Mediacom/Raycom Negotiations Part of High-Stakes Industry Dynamic

Barbara Kieker

Wednesday, July 3rd, 2013

On Friday, June 21, Mediacom Communications Corporation and Raycom Media, Inc., owner of WALB TV, reached agreement on a contract that had been the subject of several messages broadcast to WALB viewers. For weeks, WALB warned Mediacom cable customers they could lose access to the station if an agreement wasn't reached by June 30th, the expiration date of the existing contract.

"The details of these contracts are always confidential," said Mediacom Communications Director Phyllis Peters.

"Essentially in the contract Raycom grants rights to carry WALB and other television stations it owns at a price that is set per subscriber per month. The contracts are typically for multiple years – three, four or five."

The contracts generate retransmission consent revenues for TV station owners. These revenues are essentially fees that cable, satellite and telecommunications companies pay in order to be able to distribute content to their customers.

"I'm happy we were able to come to another three-year agreement, without disruption in service to the public," said WALB Vice President and General Manager Jim Wilcox.

"As our NBC and ABC stations provide 70 percent of the viewing from all other cable channels, WALB is Mediacom's best value in their line-up."

Securing Higher Fees
In 1992, Congress passed the Cable Television Consumer Protection and Competition Act over a presidential veto, which requires cable operators to get permission from stations before retransmitting their signal. However it took nearly 15 years for station owners to gain enough leverage to negotiate significant retransmission fees for their content.

According to SNL Kagan, a research firm in the media and communications sector, broadcast retransmission fees were only $205 million in 2006. By 2011, retrans fees were $1.75 billion, up 42 percent over 2010. SNL Kagan projects retrans fees will reach $6 billion by 2018, a compound annual growth rate of 19.3 percent. According to a Nov. 5, 2012 statement issued by SNL Kagan, "the increased projections are due to the success of a wider range of TV station owners in securing sequentially higher retrans fees from multichannel operators over the last year of negotiated deals."

Retrans fees represented approximately 6.5 percent of local station revenues in 2012, according to research firm BIA Kelsey, second only to advertising revenues. By 2018, retrans fees will reach nearly 10 percent of revenues.

Investing in News Production
According to the National Association of Broadcasters, a national trade group representing television and radio broadcasters, local TV stations rely on the fees to invest in local news production, public affairs programming, emergency event coverage and community activities that benefit viewers.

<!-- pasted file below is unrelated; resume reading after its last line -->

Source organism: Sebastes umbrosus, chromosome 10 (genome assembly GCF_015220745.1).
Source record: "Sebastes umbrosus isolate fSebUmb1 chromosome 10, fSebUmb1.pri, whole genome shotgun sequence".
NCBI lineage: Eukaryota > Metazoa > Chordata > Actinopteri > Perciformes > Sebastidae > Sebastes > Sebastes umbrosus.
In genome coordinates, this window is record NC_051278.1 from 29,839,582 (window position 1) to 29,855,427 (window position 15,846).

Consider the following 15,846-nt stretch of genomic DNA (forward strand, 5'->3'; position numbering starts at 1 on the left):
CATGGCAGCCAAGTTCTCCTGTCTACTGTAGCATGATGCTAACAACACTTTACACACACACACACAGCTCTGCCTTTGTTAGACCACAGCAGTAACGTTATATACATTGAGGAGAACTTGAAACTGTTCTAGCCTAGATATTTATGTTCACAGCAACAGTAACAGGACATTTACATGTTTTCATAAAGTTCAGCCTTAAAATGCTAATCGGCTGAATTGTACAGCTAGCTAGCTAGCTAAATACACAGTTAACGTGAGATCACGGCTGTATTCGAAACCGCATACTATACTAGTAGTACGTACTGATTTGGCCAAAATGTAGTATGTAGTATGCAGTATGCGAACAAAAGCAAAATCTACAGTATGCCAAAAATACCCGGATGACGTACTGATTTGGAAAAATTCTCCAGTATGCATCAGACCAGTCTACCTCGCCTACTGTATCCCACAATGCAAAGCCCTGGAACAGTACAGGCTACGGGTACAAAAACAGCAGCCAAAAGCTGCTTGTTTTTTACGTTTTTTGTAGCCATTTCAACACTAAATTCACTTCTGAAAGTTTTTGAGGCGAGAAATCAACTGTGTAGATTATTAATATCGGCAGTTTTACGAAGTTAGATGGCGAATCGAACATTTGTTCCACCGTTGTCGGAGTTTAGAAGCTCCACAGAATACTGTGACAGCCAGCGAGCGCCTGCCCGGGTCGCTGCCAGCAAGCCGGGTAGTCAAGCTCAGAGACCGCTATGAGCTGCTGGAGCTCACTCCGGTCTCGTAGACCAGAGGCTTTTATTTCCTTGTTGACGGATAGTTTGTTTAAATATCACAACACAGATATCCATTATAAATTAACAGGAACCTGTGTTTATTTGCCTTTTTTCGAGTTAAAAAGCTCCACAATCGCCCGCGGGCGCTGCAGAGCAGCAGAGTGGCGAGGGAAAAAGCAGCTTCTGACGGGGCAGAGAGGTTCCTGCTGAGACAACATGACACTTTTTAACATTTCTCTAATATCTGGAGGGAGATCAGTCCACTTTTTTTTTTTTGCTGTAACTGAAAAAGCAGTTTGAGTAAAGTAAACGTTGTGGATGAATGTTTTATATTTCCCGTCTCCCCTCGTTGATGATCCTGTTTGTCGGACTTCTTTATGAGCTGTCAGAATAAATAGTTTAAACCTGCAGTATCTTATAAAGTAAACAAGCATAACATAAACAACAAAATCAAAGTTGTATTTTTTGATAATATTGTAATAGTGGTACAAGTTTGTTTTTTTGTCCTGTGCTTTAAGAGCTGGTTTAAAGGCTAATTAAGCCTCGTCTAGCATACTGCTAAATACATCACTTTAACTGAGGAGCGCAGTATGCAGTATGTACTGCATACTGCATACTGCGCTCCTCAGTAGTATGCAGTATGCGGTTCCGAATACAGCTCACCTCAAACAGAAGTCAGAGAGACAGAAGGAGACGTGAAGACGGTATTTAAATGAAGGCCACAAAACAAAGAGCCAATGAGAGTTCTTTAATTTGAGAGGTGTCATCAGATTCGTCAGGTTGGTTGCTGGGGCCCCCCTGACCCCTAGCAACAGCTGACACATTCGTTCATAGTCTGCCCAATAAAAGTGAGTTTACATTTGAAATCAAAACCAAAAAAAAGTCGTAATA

"In 2011, WALB was named the ABC affiliate for the Albany market. In addition to significant equipment investments and new syndicated programming, we added a Monday-Friday 7 p.m. newscast, which is the only local news provided at this hour," Wilcox said.

"This brings our total news broadcasts to five hours each day. We provide the only local news for two and a half of those hours.

WALB also completed construction of a new HD news set and renovation of a new HD master control room, and now broadcasts all local news in HD, according to Wilcox. In addition, the state installed a live camera/weather station network in four area cities: Tifton, Cordele, Moultrie and Valdosta.

A High-Stakes Dynamic
In the midst of high-stakes negotiations, it has become increasingly common for both sides to appeal to viewers. WALB encouraged viewers to contact Mediacom during its negotiations and provided the contact information for competing distributors – DirecTV, Dish Network and AT&T U-verse – that carry the station's content.

"It's the landscape we live in today," Mediacom's Peters said. "We don't take the first offer out of the gate [in the contract negotiations] and the rhetoric gets up there."

"With Raycom, there was limited leverage this time as there is no Summer Olympics this year. Many times broadcasters will use major sporting events as leverage in negotiations."

Cable, satellite and telecommunications companies are reaching out to their customers to communicate the impact of rising retrans fees. Mediacom, for example, has a website at that presents their concerns over the rising costs of programming. The company is also communicating its concerns to legislators and regulators at the Federal Communications Commission.

"Our customers say we pay good money for our cable service and we want this channel, but they don't want to pay more for it," Peters said.

More information on Mediacom is available at and More information on Raycom is available at and more information on WALB-TV is available at

About Barbara Kieker

Barbara Kieker is a freelance writer who writes on business-related topics for a number of web-based properties. She also provides communications services to Fortune 500 corporations, small businesses and nonprofit organizations.